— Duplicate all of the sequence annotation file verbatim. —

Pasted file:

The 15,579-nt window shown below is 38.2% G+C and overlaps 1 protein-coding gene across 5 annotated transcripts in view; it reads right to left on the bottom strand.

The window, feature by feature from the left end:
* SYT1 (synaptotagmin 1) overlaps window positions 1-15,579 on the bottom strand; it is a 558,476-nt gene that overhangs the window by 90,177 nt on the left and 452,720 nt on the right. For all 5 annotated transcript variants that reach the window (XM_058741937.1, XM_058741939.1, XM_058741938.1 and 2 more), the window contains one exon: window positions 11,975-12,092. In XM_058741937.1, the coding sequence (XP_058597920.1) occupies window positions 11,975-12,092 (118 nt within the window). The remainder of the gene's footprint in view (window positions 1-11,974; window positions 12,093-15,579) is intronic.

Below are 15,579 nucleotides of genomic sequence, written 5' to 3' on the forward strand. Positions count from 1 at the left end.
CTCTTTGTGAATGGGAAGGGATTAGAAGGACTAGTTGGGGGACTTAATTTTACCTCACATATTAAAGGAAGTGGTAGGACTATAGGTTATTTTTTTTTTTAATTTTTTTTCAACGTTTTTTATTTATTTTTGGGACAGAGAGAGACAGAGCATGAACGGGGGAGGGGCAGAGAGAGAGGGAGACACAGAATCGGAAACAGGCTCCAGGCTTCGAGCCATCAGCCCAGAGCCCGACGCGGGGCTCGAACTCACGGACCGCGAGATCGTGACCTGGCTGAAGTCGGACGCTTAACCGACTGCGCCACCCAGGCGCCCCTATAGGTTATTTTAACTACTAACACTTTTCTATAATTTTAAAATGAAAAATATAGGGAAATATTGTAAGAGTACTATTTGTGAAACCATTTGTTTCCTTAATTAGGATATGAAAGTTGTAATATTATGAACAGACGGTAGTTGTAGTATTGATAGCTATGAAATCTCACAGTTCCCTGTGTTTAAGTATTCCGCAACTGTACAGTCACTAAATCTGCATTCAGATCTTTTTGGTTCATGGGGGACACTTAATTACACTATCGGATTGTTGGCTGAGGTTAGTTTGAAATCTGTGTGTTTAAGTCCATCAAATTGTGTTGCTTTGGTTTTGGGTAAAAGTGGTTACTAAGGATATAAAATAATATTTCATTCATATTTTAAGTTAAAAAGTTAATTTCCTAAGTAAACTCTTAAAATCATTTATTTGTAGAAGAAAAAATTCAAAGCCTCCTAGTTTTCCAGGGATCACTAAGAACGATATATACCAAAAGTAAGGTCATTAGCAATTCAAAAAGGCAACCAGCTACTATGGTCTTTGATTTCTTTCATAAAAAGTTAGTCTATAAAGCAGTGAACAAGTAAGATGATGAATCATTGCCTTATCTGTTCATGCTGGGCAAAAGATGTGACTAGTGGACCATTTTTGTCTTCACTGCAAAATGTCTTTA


The 15,579-nt window shown below is 38.2% G+C and overlaps 1 protein-coding gene across 5 annotated transcripts in view; it reads right to left on the bottom strand.

The window, feature by feature from the left end:
* SYT1 (synaptotagmin 1) overlaps window positions 1-15,579 on the bottom strand; it is a 558,476-nt gene that overhangs the window by 90,177 nt on the left and 452,720 nt on the right. For all 5 annotated transcript variants that reach the window (XM_058741937.1, XM_058741939.1, XM_058741938.1 and 2 more), the window contains one exon: window positions 11,975-12,092. In XM_058741937.1, the coding sequence (XP_058597920.1) occupies window positions 11,975-12,092 (118 nt within the window). The remainder of the gene's footprint in view (window positions 1-11,974; window positions 12,093-15,579) is intronic.

Below are 15,579 nucleotides of genomic sequence, written 5' to 3' on the forward strand. Positions count from 1 at the left end.
CTCTTTGTGAATGGGAAGGGATTAGAAGGACTAGTTGGGGGACTTAATTTTACCTCACATATTAAAGGAAGTGGTAGGACTATAGGTTATTTTTTTTTTTAATTTTTTTTCAACGTTTTTTATTTATTTTTGGGACAGAGAGAGACAGAGCATGAACGGGGGAGGGGCAGAGAGAGAGGGAGACACAGAATCGGAAACAGGCTCCAGGCTTCGAGCCATCAGCCCAGAGCCCGACGCGGGGCTCGAACTCACGGACCGCGAGATCGTGACCTGGCTGAAGTCGGACGCTTAACCGACTGCGCCACCCAGGCGCCCCTATAGGTTATTTTAACTACTAACACTTTTCTATAATTTTAAAATGAAAAATATAGGGAAATATTGTAAGAGTACTATTTGTGAAACCATTTGTTTCCTTAATTAGGATATGAAAGTTGTAATATTATGAACAGACGGTAGTTGTAGTATTGATAGCTATGAAATCTCACAGTTCCCTGTGTTTAAGTATTCCGCAACTGTACAGTCACTAAATCTGCATTCAGATCTTTTTGGTTCATGGGGGACACTTAATTACACTATCGGATTGTTGGCTGAGGTTAGTTTGAAATCTGTGTGTTTAAGTCCATCAAATTGTGTTGCTTTGGTTTTGGGTAAAAGTGGTTACTAAGGATATAAAATAATATTTCATTCATATTTTAAGTTAAAAAGTTAATTTCCTAAGTAAACTCTTAAAATCATTTATTTGTAGAAGAAAAAATTCAAAGCCTCCTAGTTTTCCAGGGATCACTAAGAACGATATATACCAAAAGTAAGGTCATTAGCAATTCAAAAAGGCAACCAGCTACTATGGTCTTTGATTTCTTTCATAAAAAGTTAGTCTATAAAGCAGTGAACAAGTAAGATGATGAATCATTGCCTTATCTGTTCATGCTGGGCAAAAGATGTGACTAGTGGACCATTTTTGTCTTCACTGCAAAATGTCTTTA